Facebook refuses to veto false information in political ads | Technology

The social network Facebook has announced that it remains firm in its decision to continue allowing political announcements – unlike some of its competitors -, but will facilitate users to reduce the number of messages of this type that reach them.

The company’s Director of Product Management, Rob Leathern, in charge of revealing the new policy in an entry on his website, ensures that the new tools “will allow people to see fewer political and social affairs announcements on Facebook and Instagram” If they want to.

The movement of the most used social network in the world is far from the requests that have come from multiple fronts in recent months to follow the same path as Twitter and completely prohibit the ads of political campaigns, or do as Google and reduce your ability to target only specific audiences. According to the company, the principle behind this decision is that “people should be able to listen to all those who want to direct them and what they say should be scrutinized and discussed in public.”

The firm headed by Mark Zuckerberg is under the magnifying glass of regulators and public opinion from the role he played in the US presidential elections. 2016, in which it was used to spread false information and influence the campaign by Russian hackers.

In November of this year there are again presidential elections in the US, elections that are expected to be as much or more tense than those of four years ago and in which social networks will be even more important.

In this sense, a few weeks ago Facebook was already in the eye of the hurricane to reveal that it does not contrast the contents that political campaigns publish on its platform and, therefore, authorizes them de facto to disseminate false information (unlike what it does with the rest of the users).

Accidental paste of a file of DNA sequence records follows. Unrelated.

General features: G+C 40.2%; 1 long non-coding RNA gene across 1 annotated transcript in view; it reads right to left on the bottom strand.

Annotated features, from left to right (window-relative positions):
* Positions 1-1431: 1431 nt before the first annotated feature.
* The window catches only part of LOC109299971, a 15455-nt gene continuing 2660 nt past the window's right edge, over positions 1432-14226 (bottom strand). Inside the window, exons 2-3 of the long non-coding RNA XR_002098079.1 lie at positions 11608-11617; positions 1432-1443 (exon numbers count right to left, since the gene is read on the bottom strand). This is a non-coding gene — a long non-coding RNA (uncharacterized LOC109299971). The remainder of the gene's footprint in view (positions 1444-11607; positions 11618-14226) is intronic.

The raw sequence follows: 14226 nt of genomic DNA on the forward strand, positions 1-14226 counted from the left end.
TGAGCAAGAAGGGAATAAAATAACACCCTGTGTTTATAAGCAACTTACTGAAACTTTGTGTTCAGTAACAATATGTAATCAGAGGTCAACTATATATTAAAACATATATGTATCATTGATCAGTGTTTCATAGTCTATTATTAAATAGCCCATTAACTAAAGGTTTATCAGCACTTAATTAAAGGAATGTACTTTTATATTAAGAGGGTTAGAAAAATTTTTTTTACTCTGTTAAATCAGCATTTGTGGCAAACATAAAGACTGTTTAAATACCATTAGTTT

What do others do?

Twitter is banned from political ads that refer to candidates, parties, elections or legislative matters. Nor are contents allowed to advocate specific results for social or political causes. “We believe that the scope of political messages must be earned and not bought,” Jack Dorsey, executive director of the company a few weeks ago. Those who criticize these measures defend that they benefit the dominant parties and punish lesser known candidates.

Google will limit the possibilities of disseminating ads aimed at specific groups, so that advertisers cannot use political affiliation data or voter registration. However, there will still be the possibility of using context information and, for example, showing your ads to users who have watched certain videos. In addition, the platform does prohibit certain inaccuracies in the disseminated information, although it does not have a specific veto for the publication of false or misleading content.


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